You simply get more done when you feel time is of the essence, so long as it doesn’t paralyse you in fear, but that then becomes about managing time and pressure better.

    Finding those who have been there and done that also helps, wisdom from those older or more experienced from you can certainly put you in the right direction, but it’s still on you to take the leap.

    Therefore, to make yourself accountable, set up a goal as a time-limited challenge and make it happen now.

    You don’t want yet another thing to regret after. Too many regrets leaves a person frozen in time wishing they had it back, but acting on the time you have right now is the only way to fix that.

    Think of this thought experiment.

    The Benefit Of Hindsight

    The biggest power in missing milestones is that you realise that the world doesn’t end when you miss it. There is still time, just without the pressure of achieving it by a certain point. When you ask someone who is sixty-odd about stressing about life goals, they would largely say not to worry so much as life goes on anyway.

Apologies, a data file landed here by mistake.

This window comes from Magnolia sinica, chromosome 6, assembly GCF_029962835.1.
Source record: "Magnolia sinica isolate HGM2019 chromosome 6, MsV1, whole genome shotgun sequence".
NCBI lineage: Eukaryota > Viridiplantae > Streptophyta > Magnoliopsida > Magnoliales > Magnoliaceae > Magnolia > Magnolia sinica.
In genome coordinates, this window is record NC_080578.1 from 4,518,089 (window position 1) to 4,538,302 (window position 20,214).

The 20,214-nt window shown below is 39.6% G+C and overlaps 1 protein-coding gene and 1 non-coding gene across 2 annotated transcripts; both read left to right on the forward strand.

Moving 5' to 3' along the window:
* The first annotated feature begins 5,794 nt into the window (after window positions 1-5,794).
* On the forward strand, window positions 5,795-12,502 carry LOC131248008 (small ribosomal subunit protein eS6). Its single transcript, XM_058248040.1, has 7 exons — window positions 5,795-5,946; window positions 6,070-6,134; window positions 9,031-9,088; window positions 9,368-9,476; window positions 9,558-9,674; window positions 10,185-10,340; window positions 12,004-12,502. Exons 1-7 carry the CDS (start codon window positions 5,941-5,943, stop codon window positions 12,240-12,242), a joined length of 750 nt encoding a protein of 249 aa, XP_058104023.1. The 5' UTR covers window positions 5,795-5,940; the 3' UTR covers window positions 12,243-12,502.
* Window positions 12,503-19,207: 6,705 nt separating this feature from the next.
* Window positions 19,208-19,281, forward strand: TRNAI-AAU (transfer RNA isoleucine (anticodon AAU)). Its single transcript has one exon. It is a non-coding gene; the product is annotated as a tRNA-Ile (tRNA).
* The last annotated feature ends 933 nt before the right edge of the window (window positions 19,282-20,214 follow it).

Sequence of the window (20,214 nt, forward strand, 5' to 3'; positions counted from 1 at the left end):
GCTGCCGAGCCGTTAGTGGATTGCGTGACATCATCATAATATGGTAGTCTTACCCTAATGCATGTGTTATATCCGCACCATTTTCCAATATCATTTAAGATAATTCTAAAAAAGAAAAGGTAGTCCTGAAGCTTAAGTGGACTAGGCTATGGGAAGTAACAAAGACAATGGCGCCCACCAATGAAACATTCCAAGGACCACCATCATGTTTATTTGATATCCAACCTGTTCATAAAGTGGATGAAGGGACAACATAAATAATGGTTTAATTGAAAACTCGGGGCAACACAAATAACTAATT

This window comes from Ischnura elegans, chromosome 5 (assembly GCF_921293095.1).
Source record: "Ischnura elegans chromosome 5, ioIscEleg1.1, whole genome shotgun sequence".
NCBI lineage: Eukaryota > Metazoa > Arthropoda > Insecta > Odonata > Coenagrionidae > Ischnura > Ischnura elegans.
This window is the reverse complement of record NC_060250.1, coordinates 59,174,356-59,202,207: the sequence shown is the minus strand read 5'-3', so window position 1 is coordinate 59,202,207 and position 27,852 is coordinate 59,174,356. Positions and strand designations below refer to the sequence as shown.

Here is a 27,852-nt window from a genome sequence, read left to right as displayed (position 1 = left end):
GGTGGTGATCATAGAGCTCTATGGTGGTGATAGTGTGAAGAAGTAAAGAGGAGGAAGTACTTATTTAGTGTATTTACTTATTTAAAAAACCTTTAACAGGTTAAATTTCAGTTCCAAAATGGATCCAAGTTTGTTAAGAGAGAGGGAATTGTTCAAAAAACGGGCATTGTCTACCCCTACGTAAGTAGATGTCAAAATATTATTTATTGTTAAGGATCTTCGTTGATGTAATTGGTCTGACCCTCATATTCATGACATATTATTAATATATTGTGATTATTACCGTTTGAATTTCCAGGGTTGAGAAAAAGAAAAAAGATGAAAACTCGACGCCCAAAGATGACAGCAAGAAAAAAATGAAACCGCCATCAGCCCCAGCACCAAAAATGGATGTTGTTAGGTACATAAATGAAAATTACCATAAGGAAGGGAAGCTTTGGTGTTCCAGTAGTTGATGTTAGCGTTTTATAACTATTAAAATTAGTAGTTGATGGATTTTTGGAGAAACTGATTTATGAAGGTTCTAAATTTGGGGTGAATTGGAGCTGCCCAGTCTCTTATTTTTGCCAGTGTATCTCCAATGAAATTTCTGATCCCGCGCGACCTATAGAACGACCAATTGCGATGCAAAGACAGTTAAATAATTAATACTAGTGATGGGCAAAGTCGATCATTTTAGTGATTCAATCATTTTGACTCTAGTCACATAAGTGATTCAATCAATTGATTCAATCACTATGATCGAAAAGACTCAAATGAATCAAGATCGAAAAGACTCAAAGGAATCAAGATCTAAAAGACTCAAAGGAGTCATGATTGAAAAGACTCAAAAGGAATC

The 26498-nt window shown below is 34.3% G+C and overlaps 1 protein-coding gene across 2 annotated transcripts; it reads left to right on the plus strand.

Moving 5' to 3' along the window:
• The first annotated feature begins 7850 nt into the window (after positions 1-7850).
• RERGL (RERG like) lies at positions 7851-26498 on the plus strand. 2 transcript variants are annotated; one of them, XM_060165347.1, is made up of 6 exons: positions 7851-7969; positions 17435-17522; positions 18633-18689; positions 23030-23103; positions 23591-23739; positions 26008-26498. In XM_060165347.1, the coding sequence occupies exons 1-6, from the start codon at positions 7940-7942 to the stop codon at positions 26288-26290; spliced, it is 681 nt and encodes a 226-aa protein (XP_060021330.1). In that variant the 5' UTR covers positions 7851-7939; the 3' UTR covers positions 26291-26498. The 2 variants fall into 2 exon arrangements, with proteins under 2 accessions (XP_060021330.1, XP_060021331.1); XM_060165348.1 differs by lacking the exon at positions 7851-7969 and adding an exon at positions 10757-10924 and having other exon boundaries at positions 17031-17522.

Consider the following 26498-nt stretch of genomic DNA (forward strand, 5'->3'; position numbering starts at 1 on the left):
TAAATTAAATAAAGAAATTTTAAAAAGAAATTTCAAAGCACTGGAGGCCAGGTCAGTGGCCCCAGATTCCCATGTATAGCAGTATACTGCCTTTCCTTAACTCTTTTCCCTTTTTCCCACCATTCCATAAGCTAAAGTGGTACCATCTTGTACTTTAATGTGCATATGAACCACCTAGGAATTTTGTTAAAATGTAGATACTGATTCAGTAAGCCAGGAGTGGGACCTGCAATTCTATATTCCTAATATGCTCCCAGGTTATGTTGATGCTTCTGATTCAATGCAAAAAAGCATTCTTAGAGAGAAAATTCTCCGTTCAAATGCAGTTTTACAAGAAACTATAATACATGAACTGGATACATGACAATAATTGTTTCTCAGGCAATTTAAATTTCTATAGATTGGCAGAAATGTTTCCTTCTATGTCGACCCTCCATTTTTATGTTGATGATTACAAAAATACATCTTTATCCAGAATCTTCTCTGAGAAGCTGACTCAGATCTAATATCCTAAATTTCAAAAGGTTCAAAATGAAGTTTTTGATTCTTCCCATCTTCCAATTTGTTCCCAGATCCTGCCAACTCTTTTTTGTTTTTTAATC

You are 25 right now, what do you really want from life? Okay, now you are now 60, what is important to you? No doubt there will be a difference in what you see as important at different ages, so if you missed out on something then it likely doesn't matter to you now anyway, but we just think it does as we missed out on the time to do it then. We can end up filling our mind full of regrets this way, but all that does is stifle us moving forward. When we take a check on what actually matters to us moving forward then we can let go of things that we thought were important once, but now aren't, easier.